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Professor Daniel Diermeier

IBM Professor of Regulation and Competitive Practice Daniel Diermeier

Reputation Rules

In his new book and blog, Daniel Diermeier explains why reputation management should top every firm's priority list

By Chris Serb

6/2/2011 - In 2010, five of the world's leading companies — BP, Toyota, Goldman Sachs, Johnson & Johnson and Hewlett-Packard — battled major crises.

Reputation Rules - Strategies for building you company's most valuable asset
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There was a lot at stake in each of these situations: Mishandling a crisis can destroy decades of goodwill, and in extreme cases, can even destroy a company itself.

In Reputation Rules: Strategies for Building Your Company's Most Valuable Asset, Daniel Diermeier, the IBM Professor of Regulation and Competitive Practice and director of the Ford Center for Global Citizenship, asserts that the 24/7 news cycle and rise of social media have made reputation management a higher strategic priority than ever.

"It used to be that if you did well by customers, treated employees fairly and delivered value to shareholders, then a good reputation would follow," Diermeier says. "But what used to be sufficient just isn't enough anymore. Every business decision that we make can be put on a bigger stage, and companies have to be ready for these challenges."

Diermeier has also launched a Reputation Rules blog that examines events and trends in light of the concepts outlined his book.

The impetus for Reputation Rules stemmed largely from Diermeier's work with MBA students and participants in executive programs — especially the CEO Perspective Program, which Diermeier co-founded in 2005.

"It is striking, despite their different personalities and business challenges, that 'reputation' is among the top things that almost all CEOs are worried about," Diermeier says.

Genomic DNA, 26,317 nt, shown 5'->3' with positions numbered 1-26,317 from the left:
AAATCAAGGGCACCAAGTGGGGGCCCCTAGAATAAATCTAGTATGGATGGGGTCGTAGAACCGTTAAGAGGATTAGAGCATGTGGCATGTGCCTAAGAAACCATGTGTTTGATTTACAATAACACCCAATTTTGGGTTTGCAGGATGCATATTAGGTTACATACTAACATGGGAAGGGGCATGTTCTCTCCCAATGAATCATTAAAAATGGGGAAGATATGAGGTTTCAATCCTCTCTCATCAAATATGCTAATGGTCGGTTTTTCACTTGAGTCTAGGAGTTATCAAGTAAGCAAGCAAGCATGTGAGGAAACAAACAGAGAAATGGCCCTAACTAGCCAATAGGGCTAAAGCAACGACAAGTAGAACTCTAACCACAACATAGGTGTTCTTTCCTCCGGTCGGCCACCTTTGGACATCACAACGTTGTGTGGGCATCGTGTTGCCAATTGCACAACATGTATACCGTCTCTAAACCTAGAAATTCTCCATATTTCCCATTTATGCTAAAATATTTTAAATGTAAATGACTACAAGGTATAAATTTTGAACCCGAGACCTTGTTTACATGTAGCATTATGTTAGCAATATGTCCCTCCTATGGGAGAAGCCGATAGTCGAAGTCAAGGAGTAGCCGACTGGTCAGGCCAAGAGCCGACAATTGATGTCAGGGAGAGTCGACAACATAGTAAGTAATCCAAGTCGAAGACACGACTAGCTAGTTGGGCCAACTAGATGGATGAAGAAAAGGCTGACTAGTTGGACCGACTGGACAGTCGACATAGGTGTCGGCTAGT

In the book, Diermeier offers dozens of case studies and examines strategies and principles for achieving the best outcomes. At its most basic, reputation management starts with avoiding reputational risks whenever possible, he asserts.

To build trust, companies must leverage their corporate social responsibility efforts to gain a reputational benefit, as Wal-Mart did with its Hurricane Katrina relief efforts.

Reputation management must also be integrated into a company's strategy. Diermeier asserts that it's a capability — rather than a function — that is based on an appropriate mindset and supported by processes and company culture. Crises, however, can provide valuable opportunities for building and reinforcing a company's culture and values.

"It's critical how you handle failures," Diermeier says. "These are teachable moments, opportunities to reinforce what your company stands for."

Diermeier cites a bribery scandal at General Electric in the early 1990s. Though an investigation revealed that only one employee had knowledge of the bribes, the company fired, demoted or reprimanded 20 others who should have realized what was going on. "GE was very conscious of the need to send a message: 'You will be held just as accountable for damage to our reputation as if you didn't meet your sales numbers,'" Diermeier says.

In a world of increased reputational risks, all businesses need to build reputation management capabilities at the enterprise level.

"Ask yourself whether your brand or your reputation is a critical success factor for you," Diermeier says. "If it is, then you must ask if your company has the mindset, values and processes to manage reputational risks. What I've tried to provide in this book is a guide on how to do this."